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Duquesne sues Highmark |

Duquesne sues Highmark

| Wednesday, August 3, 2011 12:00 a.m

Duquesne University says that Highmark Inc. has paid claims for contraceptives and Botox and otherwise mishandled its prescription drug plan for the past three years, costing the Catholic school an extra $1.75 million.

The university filed a lawsuit on Tuesday in Allegheny County Common Pleas Court seeking to recover the amount of money it says it overpaid between July 2007 and July 2010.

Bridget Fare, spokeswoman for the university, said Duquesne filed the lawsuit to get Highmark to comply with its contract.

“We’ve been trying to resolve this for nearly two years,” she said.

The university has documented at least $1.75 million in overpayments, but Highmark has refused to turn over all the documentation it needs to set an exact amount, Fare said.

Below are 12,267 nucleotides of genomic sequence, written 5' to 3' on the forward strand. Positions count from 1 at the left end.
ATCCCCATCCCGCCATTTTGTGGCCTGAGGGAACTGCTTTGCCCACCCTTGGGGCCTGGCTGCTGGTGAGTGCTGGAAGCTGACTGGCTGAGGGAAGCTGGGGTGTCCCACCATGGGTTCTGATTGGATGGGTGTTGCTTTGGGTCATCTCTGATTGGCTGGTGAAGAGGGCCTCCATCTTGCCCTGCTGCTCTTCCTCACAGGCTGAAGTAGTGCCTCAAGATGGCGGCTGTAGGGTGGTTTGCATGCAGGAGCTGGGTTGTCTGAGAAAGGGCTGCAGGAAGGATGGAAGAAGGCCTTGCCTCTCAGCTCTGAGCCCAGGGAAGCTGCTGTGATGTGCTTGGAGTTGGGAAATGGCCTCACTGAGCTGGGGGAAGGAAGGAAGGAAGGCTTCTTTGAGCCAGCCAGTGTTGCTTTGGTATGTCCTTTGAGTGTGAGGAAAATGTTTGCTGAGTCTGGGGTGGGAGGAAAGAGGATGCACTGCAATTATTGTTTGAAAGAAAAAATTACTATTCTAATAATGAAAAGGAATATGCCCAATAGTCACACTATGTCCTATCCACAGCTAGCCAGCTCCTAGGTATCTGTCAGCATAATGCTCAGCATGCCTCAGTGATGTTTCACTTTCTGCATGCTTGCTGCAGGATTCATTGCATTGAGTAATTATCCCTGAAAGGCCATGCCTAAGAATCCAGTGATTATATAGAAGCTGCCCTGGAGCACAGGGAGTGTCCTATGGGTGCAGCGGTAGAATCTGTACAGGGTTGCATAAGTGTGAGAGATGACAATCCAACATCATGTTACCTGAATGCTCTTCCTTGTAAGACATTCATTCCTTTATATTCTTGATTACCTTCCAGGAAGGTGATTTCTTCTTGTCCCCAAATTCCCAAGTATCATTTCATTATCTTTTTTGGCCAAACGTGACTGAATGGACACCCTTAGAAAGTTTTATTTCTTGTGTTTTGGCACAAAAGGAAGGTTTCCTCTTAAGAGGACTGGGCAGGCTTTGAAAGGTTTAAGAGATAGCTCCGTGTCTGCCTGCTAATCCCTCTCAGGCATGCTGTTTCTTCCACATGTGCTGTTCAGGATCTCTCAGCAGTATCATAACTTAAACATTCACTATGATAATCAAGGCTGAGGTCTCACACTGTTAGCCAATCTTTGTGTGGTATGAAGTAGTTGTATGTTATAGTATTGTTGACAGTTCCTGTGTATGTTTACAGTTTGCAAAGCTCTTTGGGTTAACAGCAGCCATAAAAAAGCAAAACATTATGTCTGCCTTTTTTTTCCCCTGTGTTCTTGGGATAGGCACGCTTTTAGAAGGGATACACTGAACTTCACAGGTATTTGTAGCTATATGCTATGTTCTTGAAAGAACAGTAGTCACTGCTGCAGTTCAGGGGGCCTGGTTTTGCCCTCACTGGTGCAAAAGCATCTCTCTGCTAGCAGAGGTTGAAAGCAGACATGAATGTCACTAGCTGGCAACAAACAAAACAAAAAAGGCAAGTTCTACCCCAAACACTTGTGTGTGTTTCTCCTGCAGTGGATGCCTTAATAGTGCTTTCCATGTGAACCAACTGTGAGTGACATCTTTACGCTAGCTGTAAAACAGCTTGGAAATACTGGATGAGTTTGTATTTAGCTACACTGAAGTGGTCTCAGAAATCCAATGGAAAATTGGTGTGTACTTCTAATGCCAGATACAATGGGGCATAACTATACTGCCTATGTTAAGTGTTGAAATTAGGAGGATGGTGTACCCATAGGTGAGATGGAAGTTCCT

A Highmark spokesman declined comment.

Duquesne, which is self-insured, hired Highmark in 2004 to handle its health insurance claims. Under the contract, Highmark wasn’t supposed to directly handle the prescription drug claims but, rather, send them to another company, Caremark PSCHealth LLC.

Highmark violated the contract by directly processing some of the drug claims and sending others to its subsidiary, Medmark, the lawsuit says. Since Medmark didn’t collect the monthly co-payments of up to $50 for some of the drugs, that increased the university’s prescription costs, according to the lawsuit.

Highmark also approved drugs purchased from the Hemophilia Center of Western Pennsylvania, which increased Duquesne’s prescription drug costs.

The contract specified that the university wouldn’t pay for drugs that conflict with the Catholic faith, such as contraceptives, but Highmark approved payments for those drugs. Highmark and Medmark also approved payments for drugs that the university excluded from coverage for technical reasons, Fare said.

Those drugs included immune globulin and Infliximab, which are used to treat autoimmune disease such as HIV, although that wasn’t the reason they were excluded from coverage, she said.

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